Christina Furnival, LPCC, tells Bustle.
That's why you might notice that little things irk you, friends annoy you, and minor inconveniences make you upset. This type of unexplained irritability can sometimes be chalked up to anxiety, and can also be treated with things like therapy.
"We all daydream, but someone struggling with anxiety might have vivid intrusive images of bad things happening to them or their loved ones," Furnival says. For example, you might catch yourself envisioning worst-case-scenarios, or getting caught up in nightmarish thoughts.
As Furnival says, this is also
known as ruminating, and it can make it tough to focus on the present moment. It can also cause a lot of unnecessary stress, which is why therapy may be a big help.
"Sometimes, people have trouble making the connection between their late night tossing and turning and their anxiety,"
associate psychotherapist Kristin Anderson, LMSW, tells Bustle. But the two may go hand-in-hand.
"If you find yourself struggling to turn off your brain at night or waking up in the middle of the night," Anderson says, "take a second [...] to see if it may be anxiety affecting your shuteye."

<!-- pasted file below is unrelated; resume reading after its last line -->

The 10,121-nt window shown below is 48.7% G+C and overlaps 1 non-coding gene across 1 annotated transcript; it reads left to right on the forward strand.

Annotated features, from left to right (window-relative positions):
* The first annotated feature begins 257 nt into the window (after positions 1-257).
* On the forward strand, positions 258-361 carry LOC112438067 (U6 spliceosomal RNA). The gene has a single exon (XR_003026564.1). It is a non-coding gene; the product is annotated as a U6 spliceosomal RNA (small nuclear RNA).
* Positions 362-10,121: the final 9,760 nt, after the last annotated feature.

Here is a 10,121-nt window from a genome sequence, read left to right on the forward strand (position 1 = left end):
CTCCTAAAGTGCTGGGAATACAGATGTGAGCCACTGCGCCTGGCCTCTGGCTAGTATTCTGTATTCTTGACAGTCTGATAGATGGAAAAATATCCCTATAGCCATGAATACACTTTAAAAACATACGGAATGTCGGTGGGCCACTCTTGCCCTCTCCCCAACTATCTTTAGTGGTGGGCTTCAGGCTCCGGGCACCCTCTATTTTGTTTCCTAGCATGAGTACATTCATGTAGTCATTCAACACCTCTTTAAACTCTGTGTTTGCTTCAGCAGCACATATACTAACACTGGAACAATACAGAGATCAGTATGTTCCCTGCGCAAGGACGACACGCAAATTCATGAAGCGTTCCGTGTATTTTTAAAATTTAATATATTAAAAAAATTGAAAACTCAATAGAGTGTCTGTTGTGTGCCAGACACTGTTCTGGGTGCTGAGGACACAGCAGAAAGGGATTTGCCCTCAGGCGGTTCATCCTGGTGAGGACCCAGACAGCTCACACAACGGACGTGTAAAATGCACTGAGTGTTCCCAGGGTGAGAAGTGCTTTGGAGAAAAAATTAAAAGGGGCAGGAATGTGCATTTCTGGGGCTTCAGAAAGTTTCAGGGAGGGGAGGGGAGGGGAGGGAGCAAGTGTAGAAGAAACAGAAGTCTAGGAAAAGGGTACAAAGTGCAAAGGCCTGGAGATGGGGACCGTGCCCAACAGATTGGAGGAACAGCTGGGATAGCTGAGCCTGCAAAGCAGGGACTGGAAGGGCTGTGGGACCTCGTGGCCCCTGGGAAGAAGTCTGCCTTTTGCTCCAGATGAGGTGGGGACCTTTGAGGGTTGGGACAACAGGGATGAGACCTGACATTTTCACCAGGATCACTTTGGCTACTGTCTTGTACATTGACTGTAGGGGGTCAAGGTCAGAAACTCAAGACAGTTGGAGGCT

Are you feeling tense? Do you have those intrusive thoughts? If so, it may be worth asking your doctor for more info about anxiety.
There are lots of reasons why you might end up spending more than you meant to while shopping. But did you know anxiety can be one of them?
"Having chronic anxiety wears away our brain's ability to make calm and calculated decisions,"
therapist Erin Carpenter, LCSW, tells Bustle, leaving room for impulsivity.
You might have a tough time, as a result, saying no to certain bargains or putting things back on the shelf. "Instead we just impulse-buy things we probably don't need and cause further stress," Carpenter says.
Of course, treating yourself doesn't mean you have anxiety. But if the excessive shopping is accompanied by other symptoms, and it stresses you out, it may be something to consider.
For some, anxiety can show up in the form of a "scarcity mentality," Carpenter says, where it causes you to worry that there will never be "enough" stuff in your life.
This can lead to hoarding behaviors, she says, which might include having a basement full of canned goods or a year's worth of paper towels stashed under your bed. You might also have a tough time throwing things away, or hold onto junk "just in case."
Not everyone with anxiety experiences hoarding. But
many hoarders have anxiety.